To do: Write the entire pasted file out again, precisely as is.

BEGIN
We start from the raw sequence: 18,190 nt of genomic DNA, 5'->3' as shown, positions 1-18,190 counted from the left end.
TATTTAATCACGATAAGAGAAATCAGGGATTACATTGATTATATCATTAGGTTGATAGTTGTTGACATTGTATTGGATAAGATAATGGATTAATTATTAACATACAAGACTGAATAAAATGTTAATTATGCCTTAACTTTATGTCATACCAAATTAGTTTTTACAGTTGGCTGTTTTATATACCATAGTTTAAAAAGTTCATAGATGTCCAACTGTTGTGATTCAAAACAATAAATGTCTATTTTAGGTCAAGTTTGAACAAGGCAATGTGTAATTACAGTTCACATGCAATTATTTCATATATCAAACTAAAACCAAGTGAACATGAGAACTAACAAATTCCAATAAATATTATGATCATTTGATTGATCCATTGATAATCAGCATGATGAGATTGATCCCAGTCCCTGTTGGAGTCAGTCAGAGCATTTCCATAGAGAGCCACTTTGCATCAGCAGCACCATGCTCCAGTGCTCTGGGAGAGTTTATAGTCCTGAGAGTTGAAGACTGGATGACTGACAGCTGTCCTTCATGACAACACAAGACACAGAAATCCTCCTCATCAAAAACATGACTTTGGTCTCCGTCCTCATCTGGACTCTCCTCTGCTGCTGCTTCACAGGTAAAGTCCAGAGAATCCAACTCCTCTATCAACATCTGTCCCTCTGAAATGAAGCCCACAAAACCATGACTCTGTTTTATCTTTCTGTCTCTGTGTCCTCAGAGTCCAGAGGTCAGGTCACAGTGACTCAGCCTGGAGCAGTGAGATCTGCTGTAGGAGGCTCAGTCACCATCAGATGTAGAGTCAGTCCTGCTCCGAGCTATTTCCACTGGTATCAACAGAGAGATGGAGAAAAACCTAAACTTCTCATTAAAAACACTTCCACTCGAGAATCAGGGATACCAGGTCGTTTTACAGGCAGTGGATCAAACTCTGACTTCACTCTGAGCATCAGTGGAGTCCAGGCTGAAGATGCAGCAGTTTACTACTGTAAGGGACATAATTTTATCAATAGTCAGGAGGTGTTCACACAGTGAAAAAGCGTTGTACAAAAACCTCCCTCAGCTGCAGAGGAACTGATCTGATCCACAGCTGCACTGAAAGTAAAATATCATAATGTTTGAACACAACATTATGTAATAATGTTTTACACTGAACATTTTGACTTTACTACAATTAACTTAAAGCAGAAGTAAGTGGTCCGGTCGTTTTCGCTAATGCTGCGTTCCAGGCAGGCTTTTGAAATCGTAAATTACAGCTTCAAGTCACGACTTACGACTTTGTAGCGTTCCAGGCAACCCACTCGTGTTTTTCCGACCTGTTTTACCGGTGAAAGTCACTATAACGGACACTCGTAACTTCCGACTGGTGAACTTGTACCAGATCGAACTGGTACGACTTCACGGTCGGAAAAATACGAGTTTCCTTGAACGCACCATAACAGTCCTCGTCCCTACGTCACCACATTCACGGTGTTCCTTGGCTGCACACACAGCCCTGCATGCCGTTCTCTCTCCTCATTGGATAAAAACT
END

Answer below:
We start from the raw sequence: 18,190 nt of genomic DNA, 5'->3' as shown, positions 1-18,190 counted from the left end.
TATTTAATCACGATAAGAGAAATCAGGGATTACATTGATTATATCATTAGGTTGATAGTTGTTGACATTGTATTGGATAAGATAATGGATTAATTATTAACATACAAGACTGAATAAAATGTTAATTATGCCTTAACTTTATGTCATACCAAATTAGTTTTTACAGTTGGCTGTTTTATATACCATAGTTTAAAAAGTTCATAGATGTCCAACTGTTGTGATTCAAAACAATAAATGTCTATTTTAGGTCAAGTTTGAACAAGGCAATGTGTAATTACAGTTCACATGCAATTATTTCATATATCAAACTAAAACCAAGTGAACATGAGAACTAACAAATTCCAATAAATATTATGATCATTTGATTGATCCATTGATAATCAGCATGATGAGATTGATCCCAGTCCCTGTTGGAGTCAGTCAGAGCATTTCCATAGAGAGCCACTTTGCATCAGCAGCACCATGCTCCAGTGCTCTGGGAGAGTTTATAGTCCTGAGAGTTGAAGACTGGATGACTGACAGCTGTCCTTCATGACAACACAAGACACAGAAATCCTCCTCATCAAAAACATGACTTTGGTCTCCGTCCTCATCTGGACTCTCCTCTGCTGCTGCTTCACAGGTAAAGTCCAGAGAATCCAACTCCTCTATCAACATCTGTCCCTCTGAAATGAAGCCCACAAAACCATGACTCTGTTTTATCTTTCTGTCTCTGTGTCCTCAGAGTCCAGAGGTCAGGTCACAGTGACTCAGCCTGGAGCAGTGAGATCTGCTGTAGGAGGCTCAGTCACCATCAGATGTAGAGTCAGTCCTGCTCCGAGCTATTTCCACTGGTATCAACAGAGAGATGGAGAAAAACCTAAACTTCTCATTAAAAACACTTCCACTCGAGAATCAGGGATACCAGGTCGTTTTACAGGCAGTGGATCAAACTCTGACTTCACTCTGAGCATCAGTGGAGTCCAGGCTGAAGATGCAGCAGTTTACTACTGTAAGGGACATAATTTTATCAATAGTCAGGAGGTGTTCACACAGTGAAAAAGCGTTGTACAAAAACCTCCCTCAGCTGCAGAGGAACTGATCTGATCCACAGCTGCACTGAAAGTAAAATATCATAATGTTTGAACACAACATTATGTAATAATGTTTTACACTGAACATTTTGACTTTACTACAATTAACTTAAAGCAGAAGTAAGTGGTCCGGTCGTTTTCGCTAATGCTGCGTTCCAGGCAGGCTTTTGAAATCGTAAATTACAGCTTCAAGTCACGACTTACGACTTTGTAGCGTTCCAGGCAACCCACTCGTGTTTTTCCGACCTGTTTTACCGGTGAAAGTCACTATAACGGACACTCGTAACTTCCGACTGGTGAACTTGTACCAGATCGAACTGGTACGACTTCACGGTCGGAAAAATACGAGTTTCCTTGAACGCACCATAACAGTCCTCGTCCCTACGTCACCACATTCACGGTGTTCCTTGGCTGCACACACAGCCCTGCATGCCGTTCTCTCTCCTCATTGGATAAAAACT